Ah, as the world turns. It’s time to come clean on soaps. And the news is…good. Soaps are back. Well, perhaps it’s more accurate to say that soaps are steady. And that’s something that couldn’t be said just a couple of years ago. The genre still thrives elsewhere, especially in network primetime. For a genre that’s all been written off as a relic, it’s showing that it might just have one life to live after all.
End Of Daytime Drama (Not What You Think)
Ah, as the world turns. It’s time to come clean on soaps. And the news is…good.
Soaps are back. Well, perhaps it’s more accurate to say that soaps are steady. And that’s something that couldn’t be said just a couple of years ago. In 2010, none other than Tim Brooks, the industry’s historian of all things television, said: “… the daytime serialized drama is an artifact of the past.”
Granted, there are only four left now, down from a staggering 19 in 1970. But after years of a soap opera exodus, the attrition has subsided. The numbers have stabilized; the strong have survived.
CBS has two: The Young and The Restless, and Bold and The Beautiful, while ABC and NBC each have one — General Hospital on ABC and NBC’s Days of Our Lives. National ratings are showing a slight uptick versus last year — Bold and the Beautiful showed a 7% gain in women 25-54 live-plus-same-day ratings and Days of Our Lives was up 9%.
The national rating for General Hospital was flat, but when you look to the local markets, there are pockets of real success. Jackson, TN delivered an 8.6 rating — a 79% increase over a 4.8 from last year. Springfield, Mo., saw a 360% increase to a 2.3 rating. There were strong gains all over the map — including Los Angeles, Philadelphia, Detroit, Boston, Buffalo, N.Y., and more — so it’s not just a small-market phenomenon.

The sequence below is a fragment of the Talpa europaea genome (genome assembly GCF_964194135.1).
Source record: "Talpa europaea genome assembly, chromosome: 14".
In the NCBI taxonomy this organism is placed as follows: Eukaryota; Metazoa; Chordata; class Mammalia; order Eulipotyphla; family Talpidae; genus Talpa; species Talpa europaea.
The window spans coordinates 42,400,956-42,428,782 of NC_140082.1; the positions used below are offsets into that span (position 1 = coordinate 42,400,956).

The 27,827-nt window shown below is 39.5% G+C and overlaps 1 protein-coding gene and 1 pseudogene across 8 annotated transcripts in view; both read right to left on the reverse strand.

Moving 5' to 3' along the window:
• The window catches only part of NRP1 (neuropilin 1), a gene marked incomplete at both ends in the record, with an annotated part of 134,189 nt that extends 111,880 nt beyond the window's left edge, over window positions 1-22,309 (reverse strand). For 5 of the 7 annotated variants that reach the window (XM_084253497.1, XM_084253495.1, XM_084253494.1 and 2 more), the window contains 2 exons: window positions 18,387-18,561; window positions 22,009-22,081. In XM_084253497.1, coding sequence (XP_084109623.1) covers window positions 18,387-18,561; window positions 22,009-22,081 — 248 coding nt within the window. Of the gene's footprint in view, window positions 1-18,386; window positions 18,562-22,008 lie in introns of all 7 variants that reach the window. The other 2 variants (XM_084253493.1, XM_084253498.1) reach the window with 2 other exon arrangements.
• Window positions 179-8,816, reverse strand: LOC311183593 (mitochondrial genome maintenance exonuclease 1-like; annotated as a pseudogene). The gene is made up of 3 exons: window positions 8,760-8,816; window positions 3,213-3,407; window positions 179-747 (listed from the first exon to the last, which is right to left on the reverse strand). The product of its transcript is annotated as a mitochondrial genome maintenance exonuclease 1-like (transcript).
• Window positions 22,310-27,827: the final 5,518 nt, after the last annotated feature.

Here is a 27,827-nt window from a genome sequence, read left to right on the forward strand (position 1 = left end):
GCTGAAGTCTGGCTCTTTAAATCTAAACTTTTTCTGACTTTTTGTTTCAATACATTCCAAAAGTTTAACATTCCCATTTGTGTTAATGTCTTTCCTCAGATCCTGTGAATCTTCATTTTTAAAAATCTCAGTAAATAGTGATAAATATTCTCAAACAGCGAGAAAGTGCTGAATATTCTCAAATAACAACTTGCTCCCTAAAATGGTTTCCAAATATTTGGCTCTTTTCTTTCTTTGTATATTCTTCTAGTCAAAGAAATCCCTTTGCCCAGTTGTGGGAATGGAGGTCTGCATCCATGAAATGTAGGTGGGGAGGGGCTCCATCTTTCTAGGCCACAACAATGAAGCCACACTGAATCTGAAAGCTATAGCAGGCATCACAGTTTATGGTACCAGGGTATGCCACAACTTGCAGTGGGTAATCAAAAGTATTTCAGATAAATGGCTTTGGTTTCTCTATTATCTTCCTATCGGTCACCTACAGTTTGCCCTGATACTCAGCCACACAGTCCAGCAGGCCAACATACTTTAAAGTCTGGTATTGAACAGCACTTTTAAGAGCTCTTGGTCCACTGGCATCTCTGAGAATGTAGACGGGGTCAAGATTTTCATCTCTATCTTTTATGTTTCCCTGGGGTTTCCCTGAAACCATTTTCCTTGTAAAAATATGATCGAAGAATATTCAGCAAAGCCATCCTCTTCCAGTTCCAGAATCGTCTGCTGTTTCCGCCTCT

And there’s significant time-shifting of the Soaps. For example, Days of Our Lives gets a 38% bump in live plus-same-day women 25-54 ratings over the live rating – and 63% higher at seven days. So we see both a watercooler effect as well as binge viewing of daytime dramas.
The genre still thrives elsewhere, especially in network primetime. ABC’s Scandal is the latest primetime soap opera must-see, but there’s also Grey’s Anatomy, Parenthood, Vampire Diaries and Nashville, among others. 2011 cancellees All My Children and One Life to Live are even getting a new life, both online and now on a cable network run by a woman who owns a very famous couch. You might even make a case that the drama social media provides can be a surrogate for soaps at times. So the interest has never really gone away.
Is this a renaissance of a once indomitable genre? No, society — and the media landscape — is just too different now. But for a genre that’s all been written off as a relic, it’s showing that it might just have one life to live after all.
Don Seaman is the manager, marketing communications, for TVB, the not-for-profit trade association of America’s commercial broadcast television industry. Visit its homepage here.